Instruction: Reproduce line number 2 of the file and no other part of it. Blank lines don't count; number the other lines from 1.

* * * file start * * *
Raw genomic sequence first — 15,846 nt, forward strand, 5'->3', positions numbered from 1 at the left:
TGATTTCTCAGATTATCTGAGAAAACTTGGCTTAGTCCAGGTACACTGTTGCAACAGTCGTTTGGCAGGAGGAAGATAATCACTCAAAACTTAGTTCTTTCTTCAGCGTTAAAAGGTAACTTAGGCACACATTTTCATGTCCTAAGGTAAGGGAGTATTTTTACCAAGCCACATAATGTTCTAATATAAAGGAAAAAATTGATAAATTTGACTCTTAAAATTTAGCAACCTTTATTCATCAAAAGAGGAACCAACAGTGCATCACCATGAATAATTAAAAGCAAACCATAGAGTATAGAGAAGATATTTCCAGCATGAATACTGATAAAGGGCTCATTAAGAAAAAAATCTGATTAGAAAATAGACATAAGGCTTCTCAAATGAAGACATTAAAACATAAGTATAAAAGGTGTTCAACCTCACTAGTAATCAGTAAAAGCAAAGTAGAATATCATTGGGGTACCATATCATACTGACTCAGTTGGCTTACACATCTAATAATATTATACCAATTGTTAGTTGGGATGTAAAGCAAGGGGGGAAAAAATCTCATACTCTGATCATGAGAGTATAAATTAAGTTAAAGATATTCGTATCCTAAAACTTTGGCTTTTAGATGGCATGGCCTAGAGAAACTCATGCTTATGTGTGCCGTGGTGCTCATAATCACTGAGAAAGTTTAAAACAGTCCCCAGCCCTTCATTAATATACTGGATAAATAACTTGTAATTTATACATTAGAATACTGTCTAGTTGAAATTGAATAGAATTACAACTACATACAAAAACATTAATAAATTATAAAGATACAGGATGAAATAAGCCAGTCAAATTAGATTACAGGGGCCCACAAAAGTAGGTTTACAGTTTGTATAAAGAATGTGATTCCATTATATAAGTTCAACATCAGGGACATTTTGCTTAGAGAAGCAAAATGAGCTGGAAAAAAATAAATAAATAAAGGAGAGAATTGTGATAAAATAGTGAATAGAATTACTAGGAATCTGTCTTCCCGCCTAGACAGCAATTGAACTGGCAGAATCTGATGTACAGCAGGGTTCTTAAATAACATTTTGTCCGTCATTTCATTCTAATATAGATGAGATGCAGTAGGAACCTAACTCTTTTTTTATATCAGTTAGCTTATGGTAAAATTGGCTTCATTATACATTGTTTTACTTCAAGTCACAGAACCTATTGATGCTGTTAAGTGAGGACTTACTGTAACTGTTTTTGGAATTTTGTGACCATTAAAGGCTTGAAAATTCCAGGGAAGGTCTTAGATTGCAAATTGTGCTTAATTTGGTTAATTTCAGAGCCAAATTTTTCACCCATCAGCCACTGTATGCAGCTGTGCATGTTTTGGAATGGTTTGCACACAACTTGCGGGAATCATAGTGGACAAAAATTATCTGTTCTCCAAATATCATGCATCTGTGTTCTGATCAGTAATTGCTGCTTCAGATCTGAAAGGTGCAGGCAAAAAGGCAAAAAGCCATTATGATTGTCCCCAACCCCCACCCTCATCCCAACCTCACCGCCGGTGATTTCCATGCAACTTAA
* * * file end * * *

TGATTTCTCAGATTATCTGAGAAAACTTGGCTTAGTCCAGGTACACTGTTGCAACAGTCGTTTGGCAGGAGGAAGATAATCACTCAAAACTTAGTTCTTTCTTCAGCGTTAAAAGGTAACTTAGGCACACATTTTCATGTCCTAAGGTAAGGGAGTATTTTTACCAAGCCACATAATGTTCTAATATAAAGGAAAAAATTGATAAATTTGACTCTTAAAATTTAGCAACCTTTATTCATCAAAAGAGGAACCAACAGTGCATCACCATGAATAATTAAAAGCAAACCATAGAGTATAGAGAAGATATTTCCAGCATGAATACTGATAAAGGGCTCATTAAGAAAAAAATCTGATTAGAAAATAGACATAAGGCTTCTCAAATGAAGACATTAAAACATAAGTATAAAAGGTGTTCAACCTCACTAGTAATCAGTAAAAGCAAAGTAGAATATCATTGGGGTACCATATCATACTGACTCAGTTGGCTTACACATCTAATAATATTATACCAATTGTTAGTTGGGATGTAAAGCAAGGGGGGAAAAAATCTCATACTCTGATCATGAGAGTATAAATTAAGTTAAAGATATTCGTATCCTAAAACTTTGGCTTTTAGATGGCATGGCCTAGAGAAACTCATGCTTATGTGTGCCGTGGTGCTCATAATCACTGAGAAAGTTTAAAACAGTCCCCAGCCCTTCATTAATATACTGGATAAATAACTTGTAATTTATACATTAGAATACTGTCTAGTTGAAATTGAATAGAATTACAACTACATACAAAAACATTAATAAATTATAAAGATACAGGATGAAATAAGCCAGTCAAATTAGATTACAGGGGCCCACAAAAGTAGGTTTACAGTTTGTATAAAGAATGTGATTCCATTATATAAGTTCAACATCAGGGACATTTTGCTTAGAGAAGCAAAATGAGCTGGAAAAAAATAAATAAATAAAGGAGAGAATTGTGATAAAATAGTGAATAGAATTACTAGGAATCTGTCTTCCCGCCTAGACAGCAATTGAACTGGCAGAATCTGATGTACAGCAGGGTTCTTAAATAACATTTTGTCCGTCATTTCATTCTAATATAGATGAGATGCAGTAGGAACCTAACTCTTTTTTTATATCAGTTAGCTTATGGTAAAATTGGCTTCATTATACATTGTTTTACTTCAAGTCACAGAACCTATTGATGCTGTTAAGTGAGGACTTACTGTAACTGTTTTTGGAATTTTGTGACCATTAAAGGCTTGAAAATTCCAGGGAAGGTCTTAGATTGCAAATTGTGCTTAATTTGGTTAATTTCAGAGCCAAATTTTTCACCCATCAGCCACTGTATGCAGCTGTGCATGTTTTGGAATGGTTTGCACACAACTTGCGGGAATCATAGTGGACAAAAATTATCTGTTCTCCAAATATCATGCATCTGTGTTCTGATCAGTAATTGCTGCTTCAGATCTGAAAGGTGCAGGCAAAAAGGCAAAAAGCCATTATGATTGTCCCCAACCCCCACCCTCATCCCAACCTCACCGCCGGTGATTTCCATGCAACTTAA